The Blood of Heaven

by Kent Wascom


Reviewed by Margaret Tomlinson


Full disclosure: I did not finish reading The Blood of Heaven. I did, however, read about 130 pages of this 453-page novel, so will offer my impressions for other readers who may be curious. Other reviewers have praised this novel (see especially the Washington Post review).

The Blood of Heaven interested me because I heard it was inspired by the Aaron Burr conspiracy. Burr was tried for treason in 1807, accused of plotting to found an independent nation in parts of the American Southwest and Mexico. The novel focuses on a previous episode, the 1804 Kemper Rebellion in west Florida (though I did not read far enough to reach the rebellion, or for Burr to play a role in the novel). 

The fictional Angel Woolsack is the son of an itinerant fire-and-brimstone preacher who forced Angel to chew on still-hot coals, a taste of hellfire. This detail, given in the Prologue, sets a tone of vivid and consistent brutality. Angel develops a talent for preaching, and he and his father are ministering to a poor settlement in Louisiana when they happen across another preacher, Deacon Kemper, and his sons. After some rough and tumble testing of each other, Angel and Samuel Kemper become fast friends. And when Angel's father comes to a violent end, the two young men set off on a journey, preaching and thieving to support themselves.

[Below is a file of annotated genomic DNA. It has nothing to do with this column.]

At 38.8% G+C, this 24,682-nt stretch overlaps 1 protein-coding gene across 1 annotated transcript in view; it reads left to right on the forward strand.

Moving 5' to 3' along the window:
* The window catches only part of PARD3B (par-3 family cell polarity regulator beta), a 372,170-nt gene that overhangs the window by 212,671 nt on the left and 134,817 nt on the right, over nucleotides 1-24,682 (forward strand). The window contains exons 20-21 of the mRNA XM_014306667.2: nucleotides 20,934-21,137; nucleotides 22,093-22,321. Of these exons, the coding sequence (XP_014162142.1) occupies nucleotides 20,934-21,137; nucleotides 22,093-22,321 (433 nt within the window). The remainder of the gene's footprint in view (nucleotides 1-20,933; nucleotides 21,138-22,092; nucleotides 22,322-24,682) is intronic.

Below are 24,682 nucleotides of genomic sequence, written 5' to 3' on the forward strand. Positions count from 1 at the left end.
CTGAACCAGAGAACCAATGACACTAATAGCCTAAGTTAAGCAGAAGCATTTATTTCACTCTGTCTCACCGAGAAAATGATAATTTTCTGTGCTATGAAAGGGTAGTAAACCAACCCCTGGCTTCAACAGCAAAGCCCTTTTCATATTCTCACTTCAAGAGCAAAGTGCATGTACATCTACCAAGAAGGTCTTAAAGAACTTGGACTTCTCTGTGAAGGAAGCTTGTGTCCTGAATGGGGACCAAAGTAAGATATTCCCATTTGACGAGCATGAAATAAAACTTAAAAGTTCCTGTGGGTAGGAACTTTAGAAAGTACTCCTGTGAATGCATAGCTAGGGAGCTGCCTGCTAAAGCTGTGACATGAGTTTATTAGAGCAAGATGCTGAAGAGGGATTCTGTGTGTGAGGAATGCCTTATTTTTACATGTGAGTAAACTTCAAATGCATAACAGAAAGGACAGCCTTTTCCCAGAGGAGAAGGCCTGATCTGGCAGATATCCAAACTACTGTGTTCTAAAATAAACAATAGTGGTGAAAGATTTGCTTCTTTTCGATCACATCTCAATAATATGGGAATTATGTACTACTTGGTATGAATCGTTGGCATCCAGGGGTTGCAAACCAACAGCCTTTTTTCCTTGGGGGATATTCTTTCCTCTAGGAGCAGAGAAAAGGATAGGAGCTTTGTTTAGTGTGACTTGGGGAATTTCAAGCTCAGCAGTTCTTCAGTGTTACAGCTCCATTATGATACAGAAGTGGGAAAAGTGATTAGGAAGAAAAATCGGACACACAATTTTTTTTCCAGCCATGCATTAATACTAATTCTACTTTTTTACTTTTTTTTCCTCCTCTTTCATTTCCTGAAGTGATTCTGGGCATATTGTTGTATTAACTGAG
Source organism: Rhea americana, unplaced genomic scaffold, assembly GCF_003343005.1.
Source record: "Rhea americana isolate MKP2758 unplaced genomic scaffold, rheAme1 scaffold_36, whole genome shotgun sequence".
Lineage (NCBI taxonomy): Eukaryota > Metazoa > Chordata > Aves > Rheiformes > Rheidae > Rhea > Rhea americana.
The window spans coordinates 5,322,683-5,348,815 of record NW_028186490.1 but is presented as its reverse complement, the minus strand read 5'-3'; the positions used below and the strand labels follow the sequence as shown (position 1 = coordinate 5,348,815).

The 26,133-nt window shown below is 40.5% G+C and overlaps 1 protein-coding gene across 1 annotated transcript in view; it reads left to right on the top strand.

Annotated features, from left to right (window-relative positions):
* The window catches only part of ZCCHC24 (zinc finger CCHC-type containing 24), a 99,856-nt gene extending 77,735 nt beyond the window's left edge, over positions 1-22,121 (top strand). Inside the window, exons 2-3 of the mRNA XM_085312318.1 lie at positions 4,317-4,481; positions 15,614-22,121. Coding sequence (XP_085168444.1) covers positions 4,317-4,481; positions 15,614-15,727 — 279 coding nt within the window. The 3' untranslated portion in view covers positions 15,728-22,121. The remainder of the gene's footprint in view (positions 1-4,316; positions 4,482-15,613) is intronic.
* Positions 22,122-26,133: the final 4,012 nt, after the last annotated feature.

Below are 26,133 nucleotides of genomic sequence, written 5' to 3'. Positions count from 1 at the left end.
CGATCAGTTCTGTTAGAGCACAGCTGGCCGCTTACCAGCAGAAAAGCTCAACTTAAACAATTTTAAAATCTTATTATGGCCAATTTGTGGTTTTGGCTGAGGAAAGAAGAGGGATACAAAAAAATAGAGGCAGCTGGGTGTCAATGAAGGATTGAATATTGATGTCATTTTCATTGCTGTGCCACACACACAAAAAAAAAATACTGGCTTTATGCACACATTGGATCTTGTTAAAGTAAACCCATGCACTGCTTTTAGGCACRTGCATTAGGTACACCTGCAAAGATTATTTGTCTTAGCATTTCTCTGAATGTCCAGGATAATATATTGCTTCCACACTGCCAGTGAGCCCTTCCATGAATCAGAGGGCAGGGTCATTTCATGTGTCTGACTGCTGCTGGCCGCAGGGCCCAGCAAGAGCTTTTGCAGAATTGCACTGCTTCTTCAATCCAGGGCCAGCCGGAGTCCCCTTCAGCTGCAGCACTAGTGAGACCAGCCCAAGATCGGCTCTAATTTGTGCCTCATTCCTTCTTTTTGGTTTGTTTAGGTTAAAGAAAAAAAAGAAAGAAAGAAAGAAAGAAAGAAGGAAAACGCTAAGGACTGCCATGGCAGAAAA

Wascom's robust, rhythmic prose recalls the sonorous tones of the King James Bible. The setting is richly conveyed; descriptions of the settlers' dugout dwellings make them almost tangibly real. It interested me to explore how an apparently sincere set of religious beliefs, however twisted, could coexist with the overtly violent and exploitive activities these men pursued, most often without remorse. For me, though, no insights glimmered, and the relentless brutality, without any sense of striving for a goal I could in any way sympathize with, made it just too hard for me to keep reading. (2013, 457 pages including an Author's Note with a selected bibliography)

More about The Blood of Heaven at Powell's Books or The Book Depository


Other novels with violent protagonists:

Blood Meridian by Cormac McCarthy (1985), about a teenaged boy who joins a group of Indian fighters who not-so-gradually evolve into a gang of murdering outlaws; widely considered to be a masterpiece. More info

The Grass Crown by Colleen McCullough (1991), about Sulla's rise to become dictator of Rome. (I loved this novel.) See review or more info at Powell's Books.

As Meat Loves Salt by Maria McCann (2001), about an angry and impulsive servant who joins Cromwell's army during the English Civil War and later becomes involved with the Diggers movement. (I loved this novel, too.) See review or more info at Powell's Books.


Nonfiction about Aaron Burr and the Kemper brothers:

American Emperor: Aaron Burr's Challenge to Jefferson's America by David O. Stewart (2011). More info

Fallen Founder: The Life of Aaron Burr by Nancy Isenberg (2007). More info

The Rogue Republic: How Would-Be Patriots Waged the Shortest Revolution in American History by William C. Davis (2011), about the Kemper brothers. More info


Online:

Kemper Rebellion at the Mississippi Encyclopedia

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